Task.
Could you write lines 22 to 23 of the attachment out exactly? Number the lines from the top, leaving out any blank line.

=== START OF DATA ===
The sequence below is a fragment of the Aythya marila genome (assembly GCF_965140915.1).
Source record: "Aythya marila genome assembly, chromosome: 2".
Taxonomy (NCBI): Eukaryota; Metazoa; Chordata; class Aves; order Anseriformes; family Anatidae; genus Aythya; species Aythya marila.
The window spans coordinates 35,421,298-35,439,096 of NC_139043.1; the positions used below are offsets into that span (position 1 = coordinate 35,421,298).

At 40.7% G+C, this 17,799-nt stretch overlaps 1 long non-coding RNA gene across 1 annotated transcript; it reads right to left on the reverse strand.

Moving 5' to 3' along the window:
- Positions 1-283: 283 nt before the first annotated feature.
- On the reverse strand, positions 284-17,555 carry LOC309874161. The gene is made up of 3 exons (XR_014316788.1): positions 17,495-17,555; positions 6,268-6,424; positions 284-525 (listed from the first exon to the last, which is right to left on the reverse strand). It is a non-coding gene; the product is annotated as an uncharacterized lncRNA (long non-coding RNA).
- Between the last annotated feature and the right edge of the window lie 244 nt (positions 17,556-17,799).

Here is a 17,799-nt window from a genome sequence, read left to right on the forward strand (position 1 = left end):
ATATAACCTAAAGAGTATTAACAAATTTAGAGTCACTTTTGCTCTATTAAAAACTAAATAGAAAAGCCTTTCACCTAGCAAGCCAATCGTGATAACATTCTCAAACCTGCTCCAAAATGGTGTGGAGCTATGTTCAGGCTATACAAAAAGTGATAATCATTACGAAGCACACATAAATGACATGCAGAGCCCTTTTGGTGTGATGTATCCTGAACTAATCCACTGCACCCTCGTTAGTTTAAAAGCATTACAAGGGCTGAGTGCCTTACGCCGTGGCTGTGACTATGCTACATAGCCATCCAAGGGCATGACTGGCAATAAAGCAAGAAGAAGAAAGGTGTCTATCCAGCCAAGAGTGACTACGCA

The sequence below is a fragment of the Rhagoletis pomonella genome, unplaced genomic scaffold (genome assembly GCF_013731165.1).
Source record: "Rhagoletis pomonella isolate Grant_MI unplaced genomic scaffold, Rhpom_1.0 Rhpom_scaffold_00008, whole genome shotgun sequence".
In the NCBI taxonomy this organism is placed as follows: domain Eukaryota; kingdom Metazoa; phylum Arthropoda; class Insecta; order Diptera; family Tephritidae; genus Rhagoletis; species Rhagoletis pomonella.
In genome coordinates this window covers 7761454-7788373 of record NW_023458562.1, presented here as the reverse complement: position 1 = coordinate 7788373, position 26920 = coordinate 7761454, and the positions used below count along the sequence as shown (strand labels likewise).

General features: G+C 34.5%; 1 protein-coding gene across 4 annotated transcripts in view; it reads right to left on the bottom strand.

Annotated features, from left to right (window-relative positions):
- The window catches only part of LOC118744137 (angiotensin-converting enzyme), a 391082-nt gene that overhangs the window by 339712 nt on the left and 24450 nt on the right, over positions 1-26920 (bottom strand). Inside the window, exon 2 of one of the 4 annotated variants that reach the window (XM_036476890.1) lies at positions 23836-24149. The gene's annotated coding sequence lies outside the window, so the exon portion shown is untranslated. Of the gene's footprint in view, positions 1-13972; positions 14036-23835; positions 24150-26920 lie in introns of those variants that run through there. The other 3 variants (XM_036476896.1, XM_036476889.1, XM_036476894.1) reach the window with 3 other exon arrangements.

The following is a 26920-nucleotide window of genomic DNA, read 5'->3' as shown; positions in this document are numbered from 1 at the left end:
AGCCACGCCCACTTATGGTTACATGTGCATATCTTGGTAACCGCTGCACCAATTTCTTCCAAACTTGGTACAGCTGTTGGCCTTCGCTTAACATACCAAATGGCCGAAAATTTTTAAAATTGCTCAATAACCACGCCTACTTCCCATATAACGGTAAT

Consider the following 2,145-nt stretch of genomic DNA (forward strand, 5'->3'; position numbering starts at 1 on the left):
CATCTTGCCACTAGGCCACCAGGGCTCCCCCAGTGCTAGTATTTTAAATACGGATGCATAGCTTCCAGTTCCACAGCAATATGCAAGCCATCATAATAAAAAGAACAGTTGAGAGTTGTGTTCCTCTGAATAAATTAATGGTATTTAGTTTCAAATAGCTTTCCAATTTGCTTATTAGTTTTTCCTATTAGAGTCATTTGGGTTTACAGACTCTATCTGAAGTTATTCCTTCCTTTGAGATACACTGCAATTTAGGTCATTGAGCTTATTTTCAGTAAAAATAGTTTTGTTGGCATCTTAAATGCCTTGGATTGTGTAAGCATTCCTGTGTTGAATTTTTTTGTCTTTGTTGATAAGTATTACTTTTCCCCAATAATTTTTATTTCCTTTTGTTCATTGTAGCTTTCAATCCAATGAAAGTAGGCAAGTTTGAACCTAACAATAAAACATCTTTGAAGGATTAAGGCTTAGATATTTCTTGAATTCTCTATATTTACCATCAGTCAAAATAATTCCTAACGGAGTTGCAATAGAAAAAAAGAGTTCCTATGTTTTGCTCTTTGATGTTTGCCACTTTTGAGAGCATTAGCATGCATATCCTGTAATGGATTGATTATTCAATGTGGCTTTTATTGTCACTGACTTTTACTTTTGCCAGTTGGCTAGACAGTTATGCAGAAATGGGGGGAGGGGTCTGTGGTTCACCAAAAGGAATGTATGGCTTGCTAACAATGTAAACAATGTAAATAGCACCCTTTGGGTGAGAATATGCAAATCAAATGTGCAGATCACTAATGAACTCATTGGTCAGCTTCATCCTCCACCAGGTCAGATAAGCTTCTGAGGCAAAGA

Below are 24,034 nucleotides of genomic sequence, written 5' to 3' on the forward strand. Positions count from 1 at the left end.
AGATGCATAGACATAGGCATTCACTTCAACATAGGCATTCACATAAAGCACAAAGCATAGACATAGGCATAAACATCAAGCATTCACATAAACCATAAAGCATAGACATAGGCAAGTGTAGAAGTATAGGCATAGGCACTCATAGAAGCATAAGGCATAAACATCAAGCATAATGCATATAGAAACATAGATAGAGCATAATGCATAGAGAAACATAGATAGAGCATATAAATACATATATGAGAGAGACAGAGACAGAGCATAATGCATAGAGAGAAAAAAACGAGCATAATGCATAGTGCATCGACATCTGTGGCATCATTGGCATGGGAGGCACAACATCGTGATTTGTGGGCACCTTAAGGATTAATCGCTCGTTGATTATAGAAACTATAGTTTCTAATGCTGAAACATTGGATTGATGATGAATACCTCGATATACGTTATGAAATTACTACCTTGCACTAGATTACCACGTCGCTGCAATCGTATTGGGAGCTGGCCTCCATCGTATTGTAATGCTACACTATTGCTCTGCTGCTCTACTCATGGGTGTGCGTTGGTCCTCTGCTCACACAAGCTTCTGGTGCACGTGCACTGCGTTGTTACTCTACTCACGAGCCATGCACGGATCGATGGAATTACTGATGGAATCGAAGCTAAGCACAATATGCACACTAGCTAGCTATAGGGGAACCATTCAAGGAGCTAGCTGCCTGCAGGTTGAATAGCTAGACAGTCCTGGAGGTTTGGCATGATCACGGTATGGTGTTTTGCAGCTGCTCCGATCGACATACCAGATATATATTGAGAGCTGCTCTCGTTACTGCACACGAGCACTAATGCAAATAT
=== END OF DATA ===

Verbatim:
CATCTTGCCACTAGGCCACCAGGGCTCCCCCAGTGCTAGTATTTTAAATACGGATGCATAGCTTCCAGTTCCACAGCAATATGCAAGCCATCATAATAAAAAGAACAGTTGAGAGTTGTGTTCCTCTGAATAAATTAATGGTATTTAGTTTCAAATAGCTTTCCAATTTGCTTATTAGTTTTTCCTATTAGAGTCATTTGGGTTTACAGACTCTATCTGAAGTTATTCCTTCCTTTGAGATACACTGCAATTTAGGTCATTGAGCTTATTTTCAGTAAAAATAGTTTTGTTGGCATCTTAAATGCCTTGGATTGTGTAAGCATTCCTGTGTTGAATTTTTTTGTCTTTGTTGATAAGTATTACTTTTCCCCAATAATTTTTATTTCCTTTTGTTCATTGTAGCTTTCAATCCAATGAAAGTAGGCAAGTTTGAACCTAACAATAAAACATCTTTGAAGGATTAAGGCTTAGATATTTCTTGAATTCTCTATATTTACCATCAGTCAAAATAATTCCTAACGGAGTTGCAATAGAAAAAAAGAGTTCCTATGTTTTGCTCTTTGATGTTTGCCACTTTTGAGAGCATTAGCATGCATATCCTGTAATGGATTGATTATTCAATGTGGCTTTTATTGTCACTGACTTTTACTTTTGCCAGTTGGCTAGACAGTTATGCAGAAATGGGGGGAGGGGTCTGTGGTTCACCAAAAGGAATGTATGGCTTGCTAACAATGTAAACAATGTAAATAGCACCCTTTGGGTGAGAATATGCAAATCAAATGTGCAGATCACTAATGAACTCATTGGTCAGCTTCATCCTCCACCAGGTCAGATAAGCTTCTGAGGCAAAGA

Below are 24,034 nucleotides of genomic sequence, written 5' to 3' on the forward strand. Positions count from 1 at the left end.